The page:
State of Florida
65,794 sq. mi.(170,451 km)
162 miles (260 km)
497 miles (800 km)
- % water
24°30'N to 31°N
79°48'W to 87°38'W
- Total (2000)
301/sq. mi.116.3/km (8th)
- Highest point
Britton Hill (Walton County)345 feet (105 m)
98 feet (30 m)
- Lowest point
0 feet (0 m)
Admission to Union
March 3, 1845 (27th)
Jeb Bush (R)
Bill Nelson (D)Mel Martinez (R)
Florida is a U.S. state located in the southeastern United States. It was named by Juan Ponce de Len, who landed on the coast on April 2, 1513, during Pascua Florida (Spanish for "Flowery Easter," referring to the Easter season).
Florida is situated mostly on a large peninsula between the Gulf of Mexico, the Atlantic Ocean, and the Straits of Florida. It consists of a panhandle, extending along the northern Gulf of Mexico, and a large peninsula, with the Atlantic Ocean as its eastern border and the Gulf of Mexico as its western border. It is bordered on the north by the states of Georgia and Alabama, and on the west, at the end of the panhandle, by Alabama. It is near the countries of the Caribbean, particularly the Bahamas and Cuba.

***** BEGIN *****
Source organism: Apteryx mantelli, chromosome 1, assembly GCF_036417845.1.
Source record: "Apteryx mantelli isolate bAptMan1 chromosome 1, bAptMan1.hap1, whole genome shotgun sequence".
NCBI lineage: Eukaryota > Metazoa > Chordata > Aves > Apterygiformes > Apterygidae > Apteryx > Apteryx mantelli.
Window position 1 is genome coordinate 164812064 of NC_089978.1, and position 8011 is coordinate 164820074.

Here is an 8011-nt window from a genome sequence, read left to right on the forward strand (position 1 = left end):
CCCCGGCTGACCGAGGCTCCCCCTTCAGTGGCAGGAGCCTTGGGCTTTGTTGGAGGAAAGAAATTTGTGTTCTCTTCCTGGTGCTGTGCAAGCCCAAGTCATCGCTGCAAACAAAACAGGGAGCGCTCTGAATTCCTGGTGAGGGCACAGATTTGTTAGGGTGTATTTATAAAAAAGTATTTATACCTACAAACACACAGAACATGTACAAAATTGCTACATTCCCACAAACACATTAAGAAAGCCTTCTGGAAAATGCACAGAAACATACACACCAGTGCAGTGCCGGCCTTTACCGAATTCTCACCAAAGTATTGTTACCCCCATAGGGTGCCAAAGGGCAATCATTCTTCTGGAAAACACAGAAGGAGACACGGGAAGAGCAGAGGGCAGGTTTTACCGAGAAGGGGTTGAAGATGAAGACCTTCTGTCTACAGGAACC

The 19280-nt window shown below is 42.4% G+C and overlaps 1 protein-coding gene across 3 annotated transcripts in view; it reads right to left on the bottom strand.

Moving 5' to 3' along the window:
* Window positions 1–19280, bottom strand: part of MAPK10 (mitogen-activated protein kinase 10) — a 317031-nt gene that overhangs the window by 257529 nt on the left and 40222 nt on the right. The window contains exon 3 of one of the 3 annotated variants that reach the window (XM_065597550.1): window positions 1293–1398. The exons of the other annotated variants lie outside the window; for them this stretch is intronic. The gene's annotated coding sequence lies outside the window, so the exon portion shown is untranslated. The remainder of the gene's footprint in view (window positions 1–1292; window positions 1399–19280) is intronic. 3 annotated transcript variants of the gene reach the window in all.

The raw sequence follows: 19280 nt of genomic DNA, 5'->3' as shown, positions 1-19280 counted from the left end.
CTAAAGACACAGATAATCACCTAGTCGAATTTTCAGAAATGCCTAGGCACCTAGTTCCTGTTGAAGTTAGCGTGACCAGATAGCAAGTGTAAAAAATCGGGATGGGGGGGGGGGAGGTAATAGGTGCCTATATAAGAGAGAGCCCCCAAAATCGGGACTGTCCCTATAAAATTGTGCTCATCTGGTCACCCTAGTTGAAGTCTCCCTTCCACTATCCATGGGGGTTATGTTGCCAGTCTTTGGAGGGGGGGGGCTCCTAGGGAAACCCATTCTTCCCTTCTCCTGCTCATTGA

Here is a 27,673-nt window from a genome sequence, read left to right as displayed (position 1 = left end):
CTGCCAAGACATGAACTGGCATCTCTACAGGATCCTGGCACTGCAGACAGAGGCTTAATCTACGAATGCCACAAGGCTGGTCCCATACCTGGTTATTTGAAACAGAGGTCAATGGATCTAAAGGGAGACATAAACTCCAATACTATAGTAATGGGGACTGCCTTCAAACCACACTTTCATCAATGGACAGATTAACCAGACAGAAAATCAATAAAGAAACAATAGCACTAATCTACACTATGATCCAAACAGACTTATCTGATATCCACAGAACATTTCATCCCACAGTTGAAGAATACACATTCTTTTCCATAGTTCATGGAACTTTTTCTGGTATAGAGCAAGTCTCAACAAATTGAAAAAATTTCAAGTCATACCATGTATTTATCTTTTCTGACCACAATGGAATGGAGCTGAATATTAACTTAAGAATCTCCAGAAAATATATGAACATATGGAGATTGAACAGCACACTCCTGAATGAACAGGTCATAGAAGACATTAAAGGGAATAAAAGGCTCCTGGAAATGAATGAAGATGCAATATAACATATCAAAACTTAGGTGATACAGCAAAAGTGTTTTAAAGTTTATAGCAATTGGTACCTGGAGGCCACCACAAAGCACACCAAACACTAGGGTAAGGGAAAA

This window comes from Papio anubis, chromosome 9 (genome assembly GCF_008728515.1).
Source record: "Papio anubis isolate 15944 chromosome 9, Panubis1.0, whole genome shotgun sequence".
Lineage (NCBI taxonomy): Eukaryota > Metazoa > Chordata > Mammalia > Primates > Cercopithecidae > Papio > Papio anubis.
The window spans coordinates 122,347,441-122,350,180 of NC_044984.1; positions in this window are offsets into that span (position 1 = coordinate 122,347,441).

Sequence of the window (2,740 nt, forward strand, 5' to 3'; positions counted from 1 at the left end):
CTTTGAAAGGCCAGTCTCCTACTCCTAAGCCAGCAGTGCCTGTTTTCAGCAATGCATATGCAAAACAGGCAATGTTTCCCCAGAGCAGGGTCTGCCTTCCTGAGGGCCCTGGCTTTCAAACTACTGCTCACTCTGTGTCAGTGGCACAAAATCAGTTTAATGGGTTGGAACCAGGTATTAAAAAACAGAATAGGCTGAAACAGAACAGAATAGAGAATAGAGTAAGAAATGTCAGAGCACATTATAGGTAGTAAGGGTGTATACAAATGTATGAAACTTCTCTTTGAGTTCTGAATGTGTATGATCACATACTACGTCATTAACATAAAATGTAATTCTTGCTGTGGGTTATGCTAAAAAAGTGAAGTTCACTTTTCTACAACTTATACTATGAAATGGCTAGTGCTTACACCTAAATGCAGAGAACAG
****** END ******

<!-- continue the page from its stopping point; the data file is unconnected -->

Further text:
At 345 feet (105 m) above mean sea level, Britton Hill is the highest point in Florida and the lowest highpoint of any U.S. state. Contrary to popular belief, however, Florida is not entirely "flat." Some places, such as Clearwater, feature vistas that rise 50 to 100 feet (15–30 m) above the water. Much of the interior of Florida, typically 25 miles (40 km) or more away from the coastline, features rolling hills with elevations ranging from 100 to 250 feet (30–76 m) in many locations. Lake County holds the highest point of peninsular Florida, Sugarloaf Mountain, at 312 feet (95 m).
The state line begins at the Atlantic Ocean, traveling west, south, and north up the thalweg of the Saint Mary's River. At the origin of that river, it then follows a straight line nearly due west and slightly north, to the point where the confluence of the Flint River (from Georgia) and the Chattahoochee River (down the Alabama/Georgia line) used to form Florida's Apalachicola River. (Since Woodruff Dam was built,this point has been under Lake Seminole.) The border with Georgia continues north through the lake for a short distance up the former thalweg of the Chattahoochee, then with Alabama runs due west along latitude 31°N to the Perdido River, then south along its thalweg to the Gulf via Perdido Bay.